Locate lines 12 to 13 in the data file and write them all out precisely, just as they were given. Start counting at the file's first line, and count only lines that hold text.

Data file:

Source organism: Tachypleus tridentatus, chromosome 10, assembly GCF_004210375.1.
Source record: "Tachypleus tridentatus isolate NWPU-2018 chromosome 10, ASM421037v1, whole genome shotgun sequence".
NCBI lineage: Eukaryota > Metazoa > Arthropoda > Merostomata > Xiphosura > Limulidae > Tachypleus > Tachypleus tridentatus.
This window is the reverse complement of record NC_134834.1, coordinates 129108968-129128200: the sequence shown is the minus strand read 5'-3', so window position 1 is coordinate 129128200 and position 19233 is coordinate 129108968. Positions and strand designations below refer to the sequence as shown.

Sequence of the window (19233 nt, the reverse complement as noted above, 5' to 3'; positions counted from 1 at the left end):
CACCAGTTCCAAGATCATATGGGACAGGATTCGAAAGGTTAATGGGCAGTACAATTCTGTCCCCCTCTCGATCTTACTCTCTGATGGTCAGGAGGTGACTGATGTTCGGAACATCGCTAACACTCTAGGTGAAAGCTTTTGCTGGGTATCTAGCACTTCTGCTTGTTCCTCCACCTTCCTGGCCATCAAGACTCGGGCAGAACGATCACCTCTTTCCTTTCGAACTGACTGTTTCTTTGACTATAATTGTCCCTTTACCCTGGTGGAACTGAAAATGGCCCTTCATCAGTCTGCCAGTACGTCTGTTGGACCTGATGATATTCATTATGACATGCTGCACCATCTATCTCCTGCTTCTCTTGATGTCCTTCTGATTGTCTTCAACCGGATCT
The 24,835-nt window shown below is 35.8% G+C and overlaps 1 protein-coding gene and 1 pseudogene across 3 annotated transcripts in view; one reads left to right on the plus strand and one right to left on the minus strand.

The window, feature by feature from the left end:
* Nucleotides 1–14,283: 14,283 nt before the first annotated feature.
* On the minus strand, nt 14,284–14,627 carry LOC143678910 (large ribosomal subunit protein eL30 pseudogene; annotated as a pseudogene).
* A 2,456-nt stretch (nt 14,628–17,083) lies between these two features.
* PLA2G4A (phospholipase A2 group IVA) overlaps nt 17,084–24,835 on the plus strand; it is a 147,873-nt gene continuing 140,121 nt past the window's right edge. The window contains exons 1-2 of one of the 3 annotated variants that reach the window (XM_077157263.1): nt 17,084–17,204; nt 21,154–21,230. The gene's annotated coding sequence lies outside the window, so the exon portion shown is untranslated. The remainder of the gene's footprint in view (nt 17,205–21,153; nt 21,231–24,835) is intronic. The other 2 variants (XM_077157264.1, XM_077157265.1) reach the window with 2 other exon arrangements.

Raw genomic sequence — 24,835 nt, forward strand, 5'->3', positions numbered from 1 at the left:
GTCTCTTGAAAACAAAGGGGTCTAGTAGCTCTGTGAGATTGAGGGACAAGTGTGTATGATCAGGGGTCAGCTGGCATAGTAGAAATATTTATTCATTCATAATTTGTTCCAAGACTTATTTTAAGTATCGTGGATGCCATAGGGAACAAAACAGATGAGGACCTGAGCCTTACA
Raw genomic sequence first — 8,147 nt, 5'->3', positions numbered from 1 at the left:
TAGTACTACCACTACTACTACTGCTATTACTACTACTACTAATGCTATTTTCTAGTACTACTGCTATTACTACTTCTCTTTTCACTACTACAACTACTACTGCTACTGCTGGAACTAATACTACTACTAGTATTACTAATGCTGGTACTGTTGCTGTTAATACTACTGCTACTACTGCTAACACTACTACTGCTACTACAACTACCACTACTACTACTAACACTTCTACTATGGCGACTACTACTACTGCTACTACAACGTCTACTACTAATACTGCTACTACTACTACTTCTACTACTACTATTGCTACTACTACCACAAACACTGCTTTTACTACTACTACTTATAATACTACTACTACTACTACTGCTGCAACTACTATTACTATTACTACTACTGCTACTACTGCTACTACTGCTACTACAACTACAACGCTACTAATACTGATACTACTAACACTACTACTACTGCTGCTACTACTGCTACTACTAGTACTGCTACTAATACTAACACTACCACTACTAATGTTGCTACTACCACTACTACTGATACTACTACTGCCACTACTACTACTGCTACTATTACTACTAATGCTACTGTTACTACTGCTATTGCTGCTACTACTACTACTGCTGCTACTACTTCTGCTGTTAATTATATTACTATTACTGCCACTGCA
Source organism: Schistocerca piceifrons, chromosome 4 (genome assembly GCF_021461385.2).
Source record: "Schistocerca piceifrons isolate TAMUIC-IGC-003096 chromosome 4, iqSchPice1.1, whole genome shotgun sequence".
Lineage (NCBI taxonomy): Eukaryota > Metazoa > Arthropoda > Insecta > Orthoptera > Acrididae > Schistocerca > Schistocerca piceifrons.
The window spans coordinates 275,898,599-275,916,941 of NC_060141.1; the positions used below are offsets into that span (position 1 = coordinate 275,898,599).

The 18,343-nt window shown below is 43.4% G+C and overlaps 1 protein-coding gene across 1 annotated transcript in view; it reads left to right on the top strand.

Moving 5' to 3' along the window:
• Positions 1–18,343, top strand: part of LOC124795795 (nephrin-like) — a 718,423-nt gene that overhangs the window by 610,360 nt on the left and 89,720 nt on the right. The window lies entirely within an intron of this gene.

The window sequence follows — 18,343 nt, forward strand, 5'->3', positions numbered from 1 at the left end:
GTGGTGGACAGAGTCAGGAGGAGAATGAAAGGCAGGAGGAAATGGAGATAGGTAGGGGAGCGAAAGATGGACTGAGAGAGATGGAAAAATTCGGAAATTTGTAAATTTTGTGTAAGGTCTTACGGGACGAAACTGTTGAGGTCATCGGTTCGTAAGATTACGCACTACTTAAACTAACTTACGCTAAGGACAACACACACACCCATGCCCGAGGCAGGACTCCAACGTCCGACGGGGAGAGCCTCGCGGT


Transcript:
* PLA2G4A (phospholipase A2 group IVA) overlaps nt 17,084–24,835 on the plus strand; it is a 147,873-nt gene continuing 140,121 nt past the window's right edge. The window contains exons 1-2 of one of the 3 annotated variants that reach the window (XM_077157263.1): nt 17,084–17,204; nt 21,154–21,230. The gene's annotated coding sequence lies outside the window, so the exon portion shown is untranslated. The remainder of the gene's footprint in view (nt 17,205–21,153; nt 21,231–24,835) is intronic. The other 2 variants (XM_077157264.1, XM_077157265.1) reach the window with 2 other exon arrangements.

Raw genomic sequence — 24,835 nt, forward strand, 5'->3', positions numbered from 1 at the left: